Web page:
During all the controversy the holy see interfered only occasionally, but these interferences were successive steps toward the formal definition of the doctrine. Sixtus IV., in the apostolic letter entitled Grave nimis, published in 1480, imposes excommunication upon any one who accuses of heresy either the advocates or the opponents of the immaculate conception, while at the same time he condemns all who affirm as the truth the opinion that the Blessed Virgin was conceived in sin. He also granted indulgence to those who should assist at mass or office on the feast of her conception. Pius V., in the bull 114, Super Speculam, in 1570, prohibited the public discussion of the question, renewing also the decree of his predecessor. Paul V. in 1616 forbade any one to affirm by any public act whatever that the Virgin was conceived in sin, while he also prohibited the open condemnation of this opinion. Gregory XV. in 1622 prohibited either the public or private denial of the immaculate conception, allowing no discussion whatever on the subject except to the Dominicans, to whom an especial privilege was reserved.
The office and mass of the conception were however made binding upon them as upon all Catholics. In 1661 Alexander VII., in the constitution Sollicitudo omnium Ecclesiarum, declares the opinion that the Virgin was conceived without original sin to be almost universal in the church; therefore he renews the decrees of his predecessors, commanding that they be observed in favor of the feast and cultus of the conception, and moreover deprives of the faculty of teaching or preaching any one who should call into doubt or misinterpret the favor shown to this opinion by asserting anything against it, or even by bringing forward arguments against it. After that time the congregation of rites repeatedly interposed its mandate in favor of the doctrine. The word immaculate was added in the office and mass of the conception, and its use made binding upon all priests, even those of the Dominican order. Pius IX. in the early part of his reign sent letters to all patriarchs and bishops, requesting their opinion upon the propriety of defining the doctrine. Answers were given by 620 bishops and archbishops, of whom only four were opposed to the definition on dogmatic grounds, and even these gave testimony that their clergy and people were united in the belief of the doctrine.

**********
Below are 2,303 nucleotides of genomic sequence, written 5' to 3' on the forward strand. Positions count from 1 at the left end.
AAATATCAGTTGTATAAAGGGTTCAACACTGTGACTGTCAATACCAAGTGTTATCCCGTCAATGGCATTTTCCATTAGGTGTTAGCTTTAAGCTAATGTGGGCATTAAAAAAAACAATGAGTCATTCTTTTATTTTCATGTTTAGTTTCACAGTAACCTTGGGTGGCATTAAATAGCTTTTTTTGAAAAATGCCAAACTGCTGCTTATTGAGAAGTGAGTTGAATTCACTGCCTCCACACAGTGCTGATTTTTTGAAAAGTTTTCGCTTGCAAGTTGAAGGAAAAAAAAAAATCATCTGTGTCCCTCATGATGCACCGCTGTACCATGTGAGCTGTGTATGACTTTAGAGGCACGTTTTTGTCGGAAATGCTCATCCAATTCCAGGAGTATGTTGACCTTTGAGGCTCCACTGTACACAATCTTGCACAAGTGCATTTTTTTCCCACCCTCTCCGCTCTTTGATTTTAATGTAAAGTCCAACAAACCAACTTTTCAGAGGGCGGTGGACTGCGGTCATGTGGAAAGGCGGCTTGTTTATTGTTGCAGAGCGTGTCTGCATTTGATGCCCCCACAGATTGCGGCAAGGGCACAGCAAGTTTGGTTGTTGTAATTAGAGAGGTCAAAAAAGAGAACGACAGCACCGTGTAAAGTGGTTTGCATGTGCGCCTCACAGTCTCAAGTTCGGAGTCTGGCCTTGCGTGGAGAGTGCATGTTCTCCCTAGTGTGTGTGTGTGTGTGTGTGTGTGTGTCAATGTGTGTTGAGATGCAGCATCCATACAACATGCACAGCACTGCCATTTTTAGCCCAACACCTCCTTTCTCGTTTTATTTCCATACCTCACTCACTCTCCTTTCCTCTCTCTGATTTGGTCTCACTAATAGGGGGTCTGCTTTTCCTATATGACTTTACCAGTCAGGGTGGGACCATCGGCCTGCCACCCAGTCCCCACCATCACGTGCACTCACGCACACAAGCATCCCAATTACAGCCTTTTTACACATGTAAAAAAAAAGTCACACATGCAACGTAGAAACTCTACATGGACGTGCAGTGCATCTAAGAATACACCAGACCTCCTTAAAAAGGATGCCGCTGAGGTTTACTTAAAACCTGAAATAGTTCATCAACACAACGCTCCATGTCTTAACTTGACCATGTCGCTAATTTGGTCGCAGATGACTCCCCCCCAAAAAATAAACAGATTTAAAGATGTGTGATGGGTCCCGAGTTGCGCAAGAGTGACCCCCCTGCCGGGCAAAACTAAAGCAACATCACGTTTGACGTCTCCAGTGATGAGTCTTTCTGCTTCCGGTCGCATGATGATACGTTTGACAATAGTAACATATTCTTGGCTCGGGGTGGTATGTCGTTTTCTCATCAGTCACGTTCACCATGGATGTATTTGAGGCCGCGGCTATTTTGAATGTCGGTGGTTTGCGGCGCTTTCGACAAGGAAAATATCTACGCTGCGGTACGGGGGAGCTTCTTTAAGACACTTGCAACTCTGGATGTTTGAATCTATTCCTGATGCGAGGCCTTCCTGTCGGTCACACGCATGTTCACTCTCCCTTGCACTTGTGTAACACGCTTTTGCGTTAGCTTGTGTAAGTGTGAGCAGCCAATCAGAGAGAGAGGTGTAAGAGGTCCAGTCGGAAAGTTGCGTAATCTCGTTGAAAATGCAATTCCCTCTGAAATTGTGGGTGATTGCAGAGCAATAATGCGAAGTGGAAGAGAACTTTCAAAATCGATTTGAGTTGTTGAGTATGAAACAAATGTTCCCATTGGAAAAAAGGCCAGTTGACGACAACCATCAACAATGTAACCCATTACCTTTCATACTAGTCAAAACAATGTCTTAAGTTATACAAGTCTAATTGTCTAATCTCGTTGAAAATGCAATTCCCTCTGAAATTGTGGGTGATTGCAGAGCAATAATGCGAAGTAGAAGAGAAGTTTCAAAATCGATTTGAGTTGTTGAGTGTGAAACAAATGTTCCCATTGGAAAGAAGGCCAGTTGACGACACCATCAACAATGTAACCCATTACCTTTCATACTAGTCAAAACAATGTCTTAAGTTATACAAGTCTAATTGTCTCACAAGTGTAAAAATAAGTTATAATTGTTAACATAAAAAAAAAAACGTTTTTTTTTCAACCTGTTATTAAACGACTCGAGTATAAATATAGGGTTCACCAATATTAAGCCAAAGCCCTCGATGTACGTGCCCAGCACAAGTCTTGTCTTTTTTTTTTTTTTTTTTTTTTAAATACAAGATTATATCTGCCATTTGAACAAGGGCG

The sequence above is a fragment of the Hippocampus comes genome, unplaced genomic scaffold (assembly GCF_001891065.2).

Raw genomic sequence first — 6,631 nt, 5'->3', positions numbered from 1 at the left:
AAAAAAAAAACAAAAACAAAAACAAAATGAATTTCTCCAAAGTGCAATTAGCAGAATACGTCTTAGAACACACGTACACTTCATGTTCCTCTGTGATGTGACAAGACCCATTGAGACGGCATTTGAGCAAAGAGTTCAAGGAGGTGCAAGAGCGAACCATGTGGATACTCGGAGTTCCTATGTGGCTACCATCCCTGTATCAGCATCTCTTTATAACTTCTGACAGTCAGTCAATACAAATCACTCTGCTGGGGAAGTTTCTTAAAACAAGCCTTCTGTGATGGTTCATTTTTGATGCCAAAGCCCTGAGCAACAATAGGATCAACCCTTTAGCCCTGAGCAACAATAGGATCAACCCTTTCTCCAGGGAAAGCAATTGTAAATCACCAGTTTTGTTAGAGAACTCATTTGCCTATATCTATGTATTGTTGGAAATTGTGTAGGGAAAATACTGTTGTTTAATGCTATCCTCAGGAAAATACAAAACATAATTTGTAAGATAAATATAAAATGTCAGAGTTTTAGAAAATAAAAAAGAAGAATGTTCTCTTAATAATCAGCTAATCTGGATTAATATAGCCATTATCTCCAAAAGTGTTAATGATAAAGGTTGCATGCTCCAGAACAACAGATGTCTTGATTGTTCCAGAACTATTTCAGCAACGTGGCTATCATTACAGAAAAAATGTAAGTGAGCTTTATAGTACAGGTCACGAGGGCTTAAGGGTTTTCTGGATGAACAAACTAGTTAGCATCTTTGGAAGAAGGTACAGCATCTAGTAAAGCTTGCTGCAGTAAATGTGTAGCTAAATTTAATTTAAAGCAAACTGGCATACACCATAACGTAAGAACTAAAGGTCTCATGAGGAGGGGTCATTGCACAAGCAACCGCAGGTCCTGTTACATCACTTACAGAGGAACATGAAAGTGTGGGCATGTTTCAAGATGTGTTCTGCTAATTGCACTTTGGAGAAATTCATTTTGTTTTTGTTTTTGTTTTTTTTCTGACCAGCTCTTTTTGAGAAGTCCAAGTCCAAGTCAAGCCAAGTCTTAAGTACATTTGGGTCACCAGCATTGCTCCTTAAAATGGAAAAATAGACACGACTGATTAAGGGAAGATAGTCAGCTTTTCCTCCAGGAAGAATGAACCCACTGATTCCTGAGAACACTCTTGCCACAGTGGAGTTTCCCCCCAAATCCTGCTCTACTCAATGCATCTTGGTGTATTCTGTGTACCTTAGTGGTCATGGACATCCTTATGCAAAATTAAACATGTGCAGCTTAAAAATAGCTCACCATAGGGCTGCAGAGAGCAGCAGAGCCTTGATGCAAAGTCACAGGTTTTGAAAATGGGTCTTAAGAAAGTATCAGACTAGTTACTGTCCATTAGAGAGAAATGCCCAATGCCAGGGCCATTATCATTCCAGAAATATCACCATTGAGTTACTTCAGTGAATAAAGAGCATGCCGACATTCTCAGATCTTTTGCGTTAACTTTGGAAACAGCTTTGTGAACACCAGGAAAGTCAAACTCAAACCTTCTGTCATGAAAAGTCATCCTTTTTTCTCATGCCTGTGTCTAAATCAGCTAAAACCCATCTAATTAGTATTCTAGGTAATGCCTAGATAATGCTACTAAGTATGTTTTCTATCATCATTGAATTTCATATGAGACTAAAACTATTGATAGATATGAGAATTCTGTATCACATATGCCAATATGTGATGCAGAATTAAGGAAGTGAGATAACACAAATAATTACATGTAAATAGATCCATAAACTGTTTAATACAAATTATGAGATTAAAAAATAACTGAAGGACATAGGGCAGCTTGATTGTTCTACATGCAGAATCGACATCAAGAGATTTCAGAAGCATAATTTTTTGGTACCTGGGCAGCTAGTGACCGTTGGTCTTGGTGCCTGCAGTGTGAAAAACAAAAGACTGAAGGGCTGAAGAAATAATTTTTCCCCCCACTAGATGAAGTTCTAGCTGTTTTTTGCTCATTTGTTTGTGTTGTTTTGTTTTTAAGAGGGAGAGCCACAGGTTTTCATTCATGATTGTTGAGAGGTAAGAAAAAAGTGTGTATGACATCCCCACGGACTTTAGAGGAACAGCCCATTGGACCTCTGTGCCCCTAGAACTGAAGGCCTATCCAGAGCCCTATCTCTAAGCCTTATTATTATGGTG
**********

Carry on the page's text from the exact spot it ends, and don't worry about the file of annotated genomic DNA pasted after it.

When replies were received from nearly the whole Catholic episcopate, as many of the bishops as possible were invited to be present in Rome to assist at the solemn definition of the doctrine. This ceremony took place with great pomp in the basilica of St. Peter, in the presence of more than 300 archbishops, bishops, and prelates, on the feast of the immaculate conception, Dec. 8, 1854. In September, 1857, a monument was inaugurated by the pope at Rome in commemoration of the decree. On this occasion he also established the " Archconfrater-nity of the Immaculate Conception," which now has branches in all Catholic countries. - In 1618 a military order of the Conception was established in Italy by Duke Ferdinand I. of Mantua, for promoting peace among Christian princes; this order was confirmed in 1625 by Urban VIII., who gave to the members the rule of the third order of St. Francis. It was composed of noblemen, and rapidly acquired great importance; but political events caused its dissolution. In Portugal John VI. founded, Feb. 6, 1818, the military order of "Our Lady of the Conception of Villaviciosa."